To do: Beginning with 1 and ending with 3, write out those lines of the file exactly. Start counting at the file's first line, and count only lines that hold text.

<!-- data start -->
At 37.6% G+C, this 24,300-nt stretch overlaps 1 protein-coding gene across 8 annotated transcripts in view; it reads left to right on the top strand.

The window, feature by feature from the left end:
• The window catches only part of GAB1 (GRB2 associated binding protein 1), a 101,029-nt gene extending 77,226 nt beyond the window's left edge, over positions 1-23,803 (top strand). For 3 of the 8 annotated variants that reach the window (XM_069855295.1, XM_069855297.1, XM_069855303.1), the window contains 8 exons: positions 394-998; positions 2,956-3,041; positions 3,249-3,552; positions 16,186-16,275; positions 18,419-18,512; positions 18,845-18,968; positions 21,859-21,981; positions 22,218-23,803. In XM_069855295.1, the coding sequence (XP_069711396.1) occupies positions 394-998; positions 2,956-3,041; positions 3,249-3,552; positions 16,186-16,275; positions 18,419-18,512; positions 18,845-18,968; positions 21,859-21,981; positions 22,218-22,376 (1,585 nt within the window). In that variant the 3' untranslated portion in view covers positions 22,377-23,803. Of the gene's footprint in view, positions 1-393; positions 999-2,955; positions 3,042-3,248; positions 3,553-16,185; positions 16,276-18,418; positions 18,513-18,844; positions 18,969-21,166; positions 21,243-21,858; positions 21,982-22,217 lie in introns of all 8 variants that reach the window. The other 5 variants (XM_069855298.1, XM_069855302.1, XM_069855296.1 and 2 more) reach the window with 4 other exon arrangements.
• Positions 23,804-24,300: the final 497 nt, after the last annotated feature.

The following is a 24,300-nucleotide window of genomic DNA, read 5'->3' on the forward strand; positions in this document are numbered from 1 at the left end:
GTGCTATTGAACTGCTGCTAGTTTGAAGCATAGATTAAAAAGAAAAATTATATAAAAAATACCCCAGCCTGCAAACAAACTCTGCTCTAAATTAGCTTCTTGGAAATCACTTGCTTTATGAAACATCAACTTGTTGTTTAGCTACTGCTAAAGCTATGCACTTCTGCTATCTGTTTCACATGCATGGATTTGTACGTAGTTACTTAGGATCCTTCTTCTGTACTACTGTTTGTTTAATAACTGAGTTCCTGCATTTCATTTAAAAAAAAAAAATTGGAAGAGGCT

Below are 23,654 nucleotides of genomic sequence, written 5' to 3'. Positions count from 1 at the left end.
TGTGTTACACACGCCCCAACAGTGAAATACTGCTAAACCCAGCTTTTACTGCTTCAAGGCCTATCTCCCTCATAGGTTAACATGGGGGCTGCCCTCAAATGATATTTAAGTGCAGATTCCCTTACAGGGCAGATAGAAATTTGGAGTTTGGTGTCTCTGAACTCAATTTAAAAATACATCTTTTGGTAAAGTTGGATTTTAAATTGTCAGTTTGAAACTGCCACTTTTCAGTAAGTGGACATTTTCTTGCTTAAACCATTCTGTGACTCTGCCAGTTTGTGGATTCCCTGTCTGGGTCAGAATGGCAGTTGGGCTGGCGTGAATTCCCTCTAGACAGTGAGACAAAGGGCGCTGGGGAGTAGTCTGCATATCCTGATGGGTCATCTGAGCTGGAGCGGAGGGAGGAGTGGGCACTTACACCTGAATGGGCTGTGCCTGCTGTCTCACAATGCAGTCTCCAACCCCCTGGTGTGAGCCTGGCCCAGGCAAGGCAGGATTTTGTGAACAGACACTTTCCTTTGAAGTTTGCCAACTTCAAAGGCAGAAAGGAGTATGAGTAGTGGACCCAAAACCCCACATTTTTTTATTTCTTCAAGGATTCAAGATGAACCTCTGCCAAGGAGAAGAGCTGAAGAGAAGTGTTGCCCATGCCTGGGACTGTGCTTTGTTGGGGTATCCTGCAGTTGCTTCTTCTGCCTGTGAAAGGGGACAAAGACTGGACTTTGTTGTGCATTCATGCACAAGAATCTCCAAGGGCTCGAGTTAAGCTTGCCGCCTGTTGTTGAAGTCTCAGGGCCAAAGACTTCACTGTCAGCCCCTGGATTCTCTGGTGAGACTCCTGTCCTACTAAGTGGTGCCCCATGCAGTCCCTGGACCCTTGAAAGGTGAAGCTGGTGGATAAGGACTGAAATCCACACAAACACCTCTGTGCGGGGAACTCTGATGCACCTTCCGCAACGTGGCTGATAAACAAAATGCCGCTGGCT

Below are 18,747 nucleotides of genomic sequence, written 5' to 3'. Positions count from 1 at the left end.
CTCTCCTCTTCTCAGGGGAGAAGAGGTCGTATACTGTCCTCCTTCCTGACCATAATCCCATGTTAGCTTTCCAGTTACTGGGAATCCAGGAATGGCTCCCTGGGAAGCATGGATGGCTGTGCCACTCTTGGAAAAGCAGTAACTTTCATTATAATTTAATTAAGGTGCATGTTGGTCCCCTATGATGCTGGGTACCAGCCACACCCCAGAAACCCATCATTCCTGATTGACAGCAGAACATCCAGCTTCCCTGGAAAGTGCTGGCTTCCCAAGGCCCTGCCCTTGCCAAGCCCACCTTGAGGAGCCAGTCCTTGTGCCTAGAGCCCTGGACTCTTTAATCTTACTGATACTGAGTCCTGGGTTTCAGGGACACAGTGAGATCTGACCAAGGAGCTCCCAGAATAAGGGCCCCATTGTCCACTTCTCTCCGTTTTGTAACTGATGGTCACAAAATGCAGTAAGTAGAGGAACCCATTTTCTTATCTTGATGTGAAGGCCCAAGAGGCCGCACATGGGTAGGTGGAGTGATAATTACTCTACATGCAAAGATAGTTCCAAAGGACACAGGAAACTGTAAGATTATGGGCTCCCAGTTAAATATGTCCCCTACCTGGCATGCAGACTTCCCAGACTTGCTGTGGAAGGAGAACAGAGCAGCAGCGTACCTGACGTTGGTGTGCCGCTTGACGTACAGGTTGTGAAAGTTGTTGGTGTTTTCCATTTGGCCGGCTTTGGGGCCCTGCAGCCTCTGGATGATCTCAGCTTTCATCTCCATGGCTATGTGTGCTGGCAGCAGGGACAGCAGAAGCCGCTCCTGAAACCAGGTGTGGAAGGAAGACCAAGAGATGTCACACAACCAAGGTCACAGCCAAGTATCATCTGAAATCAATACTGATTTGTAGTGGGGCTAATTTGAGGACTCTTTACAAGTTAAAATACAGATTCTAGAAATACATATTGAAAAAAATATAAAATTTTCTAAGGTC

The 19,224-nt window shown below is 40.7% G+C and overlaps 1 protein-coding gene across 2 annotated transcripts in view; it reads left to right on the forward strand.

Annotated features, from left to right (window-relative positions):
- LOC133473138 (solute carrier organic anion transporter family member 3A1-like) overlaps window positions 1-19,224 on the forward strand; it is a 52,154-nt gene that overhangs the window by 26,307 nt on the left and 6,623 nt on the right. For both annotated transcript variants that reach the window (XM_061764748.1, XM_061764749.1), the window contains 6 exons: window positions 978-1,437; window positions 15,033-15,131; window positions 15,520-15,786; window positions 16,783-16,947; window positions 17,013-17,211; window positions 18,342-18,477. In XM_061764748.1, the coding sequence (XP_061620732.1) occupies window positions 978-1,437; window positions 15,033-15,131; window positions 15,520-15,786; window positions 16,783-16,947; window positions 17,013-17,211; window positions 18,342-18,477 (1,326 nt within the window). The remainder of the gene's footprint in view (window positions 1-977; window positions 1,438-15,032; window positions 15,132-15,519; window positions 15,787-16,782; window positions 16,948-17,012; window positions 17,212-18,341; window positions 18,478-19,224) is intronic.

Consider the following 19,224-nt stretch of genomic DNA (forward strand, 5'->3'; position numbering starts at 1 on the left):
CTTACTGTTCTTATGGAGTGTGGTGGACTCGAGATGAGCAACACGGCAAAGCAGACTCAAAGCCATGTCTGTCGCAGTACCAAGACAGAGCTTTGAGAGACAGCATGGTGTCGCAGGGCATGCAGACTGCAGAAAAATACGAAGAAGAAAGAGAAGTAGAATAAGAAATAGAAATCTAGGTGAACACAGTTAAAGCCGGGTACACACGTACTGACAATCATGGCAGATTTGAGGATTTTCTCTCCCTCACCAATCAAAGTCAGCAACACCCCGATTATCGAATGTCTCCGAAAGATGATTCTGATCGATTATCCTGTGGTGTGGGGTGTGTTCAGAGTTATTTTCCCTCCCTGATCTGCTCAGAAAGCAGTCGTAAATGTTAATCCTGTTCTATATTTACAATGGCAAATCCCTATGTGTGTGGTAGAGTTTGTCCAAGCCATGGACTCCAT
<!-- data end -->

At 37.6% G+C, this 24,300-nt stretch overlaps 1 protein-coding gene across 8 annotated transcripts in view; it reads left to right on the top strand.

The window, feature by feature from the left end:
• The window catches only part of GAB1 (GRB2 associated binding protein 1), a 101,029-nt gene extending 77,226 nt beyond the window's left edge, over positions 1-23,803 (top strand). For 3 of the 8 annotated variants that reach the window (XM_069855295.1, XM_069855297.1, XM_069855303.1), the window contains 8 exons: positions 394-998; positions 2,956-3,041; positions 3,249-3,552; positions 16,186-16,275; positions 18,419-18,512; positions 18,845-18,968; positions 21,859-21,981; positions 22,218-23,803. In XM_069855295.1, the coding sequence (XP_069711396.1) occupies positions 394-998; positions 2,956-3,041; positions 3,249-3,552; positions 16,186-16,275; positions 18,419-18,512; positions 18,845-18,968; positions 21,859-21,981; positions 22,218-22,376 (1,585 nt within the window). In that variant the 3' untranslated portion in view covers positions 22,377-23,803. Of the gene's footprint in view, positions 1-393; positions 999-2,955; positions 3,042-3,248; positions 3,553-16,185; positions 16,276-18,418; positions 18,513-18,844; positions 18,969-21,166; positions 21,243-21,858; positions 21,982-22,217 lie in introns of all 8 variants that reach the window. The other 5 variants (XM_069855298.1, XM_069855302.1, XM_069855296.1 and 2 more) reach the window with 4 other exon arrangements.